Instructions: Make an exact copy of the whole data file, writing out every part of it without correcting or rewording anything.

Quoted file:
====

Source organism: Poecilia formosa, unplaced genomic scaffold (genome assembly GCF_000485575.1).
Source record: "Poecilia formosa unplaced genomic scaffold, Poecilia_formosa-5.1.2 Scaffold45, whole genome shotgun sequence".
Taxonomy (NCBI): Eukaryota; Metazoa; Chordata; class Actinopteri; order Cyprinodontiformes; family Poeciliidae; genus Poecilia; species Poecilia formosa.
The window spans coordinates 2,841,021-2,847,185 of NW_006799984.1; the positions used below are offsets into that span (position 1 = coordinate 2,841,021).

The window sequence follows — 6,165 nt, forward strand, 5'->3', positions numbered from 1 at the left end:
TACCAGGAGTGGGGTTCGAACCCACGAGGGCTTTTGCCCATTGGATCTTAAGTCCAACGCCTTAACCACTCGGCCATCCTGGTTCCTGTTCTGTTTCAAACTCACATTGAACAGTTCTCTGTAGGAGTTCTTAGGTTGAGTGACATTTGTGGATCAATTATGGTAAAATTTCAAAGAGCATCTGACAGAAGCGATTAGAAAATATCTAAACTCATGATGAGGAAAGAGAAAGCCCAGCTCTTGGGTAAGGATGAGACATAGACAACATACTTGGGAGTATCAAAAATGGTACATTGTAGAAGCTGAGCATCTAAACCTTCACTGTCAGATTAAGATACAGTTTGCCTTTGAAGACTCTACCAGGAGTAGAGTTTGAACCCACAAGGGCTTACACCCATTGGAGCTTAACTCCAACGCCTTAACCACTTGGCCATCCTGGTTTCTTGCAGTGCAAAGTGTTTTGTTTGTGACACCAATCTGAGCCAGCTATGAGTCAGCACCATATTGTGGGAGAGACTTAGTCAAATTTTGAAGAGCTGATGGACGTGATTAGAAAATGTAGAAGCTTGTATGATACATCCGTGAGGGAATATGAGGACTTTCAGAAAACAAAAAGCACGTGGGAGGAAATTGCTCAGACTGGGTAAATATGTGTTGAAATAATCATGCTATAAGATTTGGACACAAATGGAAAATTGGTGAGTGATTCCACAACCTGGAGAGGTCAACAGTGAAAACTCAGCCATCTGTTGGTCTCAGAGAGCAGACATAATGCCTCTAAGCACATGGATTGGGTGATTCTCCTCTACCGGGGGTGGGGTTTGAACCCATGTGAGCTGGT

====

Source organism: Poecilia formosa, unplaced genomic scaffold (genome assembly GCF_000485575.1).
Source record: "Poecilia formosa unplaced genomic scaffold, Poecilia_formosa-5.1.2 Scaffold45, whole genome shotgun sequence".
Taxonomy (NCBI): Eukaryota; Metazoa; Chordata; class Actinopteri; order Cyprinodontiformes; family Poeciliidae; genus Poecilia; species Poecilia formosa.
The window spans coordinates 2,841,021-2,847,185 of NW_006799984.1; the positions used below are offsets into that span (position 1 = coordinate 2,841,021).

The window sequence follows — 6,165 nt, forward strand, 5'->3', positions numbered from 1 at the left end:
TACCAGGAGTGGGGTTCGAACCCACGAGGGCTTTTGCCCATTGGATCTTAAGTCCAACGCCTTAACCACTCGGCCATCCTGGTTCCTGTTCTGTTTCAAACTCACATTGAACAGTTCTCTGTAGGAGTTCTTAGGTTGAGTGACATTTGTGGATCAATTATGGTAAAATTTCAAAGAGCATCTGACAGAAGCGATTAGAAAATATCTAAACTCATGATGAGGAAAGAGAAAGCCCAGCTCTTGGGTAAGGATGAGACATAGACAACATACTTGGGAGTATCAAAAATGGTACATTGTAGAAGCTGAGCATCTAAACCTTCACTGTCAGATTAAGATACAGTTTGCCTTTGAAGACTCTACCAGGAGTAGAGTTTGAACCCACAAGGGCTTACACCCATTGGAGCTTAACTCCAACGCCTTAACCACTTGGCCATCCTGGTTTCTTGCAGTGCAAAGTGTTTTGTTTGTGACACCAATCTGAGCCAGCTATGAGTCAGCACCATATTGTGGGAGAGACTTAGTCAAATTTTGAAGAGCTGATGGACGTGATTAGAAAATGTAGAAGCTTGTATGATACATCCGTGAGGGAATATGAGGACTTTCAGAAAACAAAAAGCACGTGGGAGGAAATTGCTCAGACTGGGTAAATATGTGTTGAAATAATCATGCTATAAGATTTGGACACAAATGGAAAATTGGTGAGTGATTCCACAACCTGGAGAGGTCAACAGTGAAAACTCAGCCATCTGTTGGTCTCAGAGAGCAGACATAATGCCTCTAAGCACATGGATTGGGTGATTCTCCTCTACCGGGGGTGGGGTTTGAACCCATGTGAGCTGGT